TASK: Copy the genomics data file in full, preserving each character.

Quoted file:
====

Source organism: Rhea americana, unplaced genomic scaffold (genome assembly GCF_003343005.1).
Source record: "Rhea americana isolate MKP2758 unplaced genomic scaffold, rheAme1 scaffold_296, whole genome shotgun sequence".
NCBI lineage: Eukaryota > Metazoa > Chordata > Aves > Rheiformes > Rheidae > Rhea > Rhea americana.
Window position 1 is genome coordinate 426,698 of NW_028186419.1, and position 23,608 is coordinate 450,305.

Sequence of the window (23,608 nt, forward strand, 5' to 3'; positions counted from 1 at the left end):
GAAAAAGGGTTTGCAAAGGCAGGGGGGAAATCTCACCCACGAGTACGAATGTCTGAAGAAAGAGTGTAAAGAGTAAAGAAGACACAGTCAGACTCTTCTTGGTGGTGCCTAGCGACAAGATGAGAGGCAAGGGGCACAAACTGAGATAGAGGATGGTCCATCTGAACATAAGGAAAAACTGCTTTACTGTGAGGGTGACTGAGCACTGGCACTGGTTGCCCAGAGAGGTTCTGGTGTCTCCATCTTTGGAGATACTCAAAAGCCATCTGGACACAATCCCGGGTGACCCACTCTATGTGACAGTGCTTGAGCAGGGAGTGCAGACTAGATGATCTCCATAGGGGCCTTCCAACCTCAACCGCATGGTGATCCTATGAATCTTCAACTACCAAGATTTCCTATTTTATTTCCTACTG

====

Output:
Source organism: Rhea americana, unplaced genomic scaffold (genome assembly GCF_003343005.1).
Source record: "Rhea americana isolate MKP2758 unplaced genomic scaffold, rheAme1 scaffold_296, whole genome shotgun sequence".
NCBI lineage: Eukaryota > Metazoa > Chordata > Aves > Rheiformes > Rheidae > Rhea > Rhea americana.
Window position 1 is genome coordinate 426,698 of NW_028186419.1, and position 23,608 is coordinate 450,305.

Sequence of the window (23,608 nt, forward strand, 5' to 3'; positions counted from 1 at the left end):
GAAAAAGGGTTTGCAAAGGCAGGGGGGAAATCTCACCCACGAGTACGAATGTCTGAAGAAAGAGTGTAAAGAGTAAAGAAGACACAGTCAGACTCTTCTTGGTGGTGCCTAGCGACAAGATGAGAGGCAAGGGGCACAAACTGAGATAGAGGATGGTCCATCTGAACATAAGGAAAAACTGCTTTACTGTGAGGGTGACTGAGCACTGGCACTGGTTGCCCAGAGAGGTTCTGGTGTCTCCATCTTTGGAGATACTCAAAAGCCATCTGGACACAATCCCGGGTGACCCACTCTATGTGACAGTGCTTGAGCAGGGAGTGCAGACTAGATGATCTCCATAGGGGCCTTCCAACCTCAACCGCATGGTGATCCTATGAATCTTCAACTACCAAGATTTCCTATTTTATTTCCTACTG